Tax and taking a pension lump sum

Couple in a convertable car driving on a road into the countryside pension lump sum

Tax

MoneyPlus Features Team

13th October 2015 at 3:59pm

The pension freedoms – which became effective from 6 April this year – have given vast new choices to savers as to how and when they access their money. And pension savers aged 55 or over now have the option to withdraw a pension lump sum.

No longer is there the compulsion to buy an annuity paying an income for life, although this remains an option.

Read the paperwork

But pension savers need to remember with this fresh control also comes increased responsibility.

The ability to take your pension pot as a lump sum has been with us now for a few months and many people have  taken advantage of this opportunity to get some much needed cash. But what they may not have done is read the letter that came with the payment.

Tell your providers

By taking more than just your tax free cash, you have reduced the amount you can pay in each year to your pension from £40k per annum down to £10K and it is up to you to tell all your pension providers that you have done this within 91 days. This responsibility doesn’t apply if you have simply taken an annuity.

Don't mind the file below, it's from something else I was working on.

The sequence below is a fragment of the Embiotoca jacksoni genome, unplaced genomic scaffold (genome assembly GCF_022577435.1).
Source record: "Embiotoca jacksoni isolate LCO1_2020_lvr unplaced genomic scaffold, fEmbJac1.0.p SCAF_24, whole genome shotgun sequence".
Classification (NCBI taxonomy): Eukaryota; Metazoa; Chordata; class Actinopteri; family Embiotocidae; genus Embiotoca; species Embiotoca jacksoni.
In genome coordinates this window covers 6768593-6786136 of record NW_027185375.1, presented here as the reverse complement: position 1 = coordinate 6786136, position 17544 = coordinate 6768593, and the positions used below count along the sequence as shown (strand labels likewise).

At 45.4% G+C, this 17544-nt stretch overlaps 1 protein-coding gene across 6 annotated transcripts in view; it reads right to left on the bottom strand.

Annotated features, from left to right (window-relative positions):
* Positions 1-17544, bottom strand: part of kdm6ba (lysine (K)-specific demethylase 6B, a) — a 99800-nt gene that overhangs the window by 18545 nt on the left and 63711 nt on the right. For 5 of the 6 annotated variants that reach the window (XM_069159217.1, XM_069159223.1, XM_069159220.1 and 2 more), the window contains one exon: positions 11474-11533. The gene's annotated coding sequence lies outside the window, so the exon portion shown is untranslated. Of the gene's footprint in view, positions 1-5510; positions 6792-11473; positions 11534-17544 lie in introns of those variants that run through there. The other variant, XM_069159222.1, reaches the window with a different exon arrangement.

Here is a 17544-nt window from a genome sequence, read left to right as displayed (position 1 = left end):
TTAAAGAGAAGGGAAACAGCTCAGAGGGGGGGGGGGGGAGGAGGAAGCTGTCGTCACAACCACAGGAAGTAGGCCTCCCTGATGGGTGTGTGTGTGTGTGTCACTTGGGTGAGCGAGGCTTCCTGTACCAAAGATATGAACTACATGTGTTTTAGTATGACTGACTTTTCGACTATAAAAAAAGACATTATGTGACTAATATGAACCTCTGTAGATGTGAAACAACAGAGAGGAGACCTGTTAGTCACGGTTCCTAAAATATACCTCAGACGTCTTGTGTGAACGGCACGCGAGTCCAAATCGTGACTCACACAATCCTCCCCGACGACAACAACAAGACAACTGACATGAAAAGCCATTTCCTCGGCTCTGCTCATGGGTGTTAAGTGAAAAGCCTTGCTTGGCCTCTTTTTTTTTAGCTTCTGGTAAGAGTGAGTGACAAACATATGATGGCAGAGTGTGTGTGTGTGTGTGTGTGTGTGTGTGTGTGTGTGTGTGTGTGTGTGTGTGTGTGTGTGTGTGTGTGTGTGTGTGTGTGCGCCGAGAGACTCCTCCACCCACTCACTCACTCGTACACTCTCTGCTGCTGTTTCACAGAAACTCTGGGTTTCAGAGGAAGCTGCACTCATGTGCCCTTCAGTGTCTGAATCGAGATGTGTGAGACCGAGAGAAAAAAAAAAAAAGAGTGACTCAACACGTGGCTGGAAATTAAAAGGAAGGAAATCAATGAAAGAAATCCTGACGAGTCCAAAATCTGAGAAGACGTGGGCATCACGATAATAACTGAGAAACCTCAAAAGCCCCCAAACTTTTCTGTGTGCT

Don’t risk a fine

You may never intend to put that kind of money into a pension anyway but if you don’t tell your other pension providers, you can be fined by HMRC. The fine is £300 initially and then £60 per day until you have dealt with the issue.

Take action

So if you have taken money from your pension that has been taxed, you have more than one pension pot, and you are still paying into a pension (or your employer is on your behalf) let your other pension providers know  as soon as you can and save yourself some unnecessary expense.

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The information in this blog or any response to comments should not be regarded as financial advice. A personal pension is an investment and its value can go up or down and may be worth less than you paid in. Laws and tax rules may change in the future. The information here is based on our understanding in October 2015. Your personal circumstances also have an impact on tax treatment.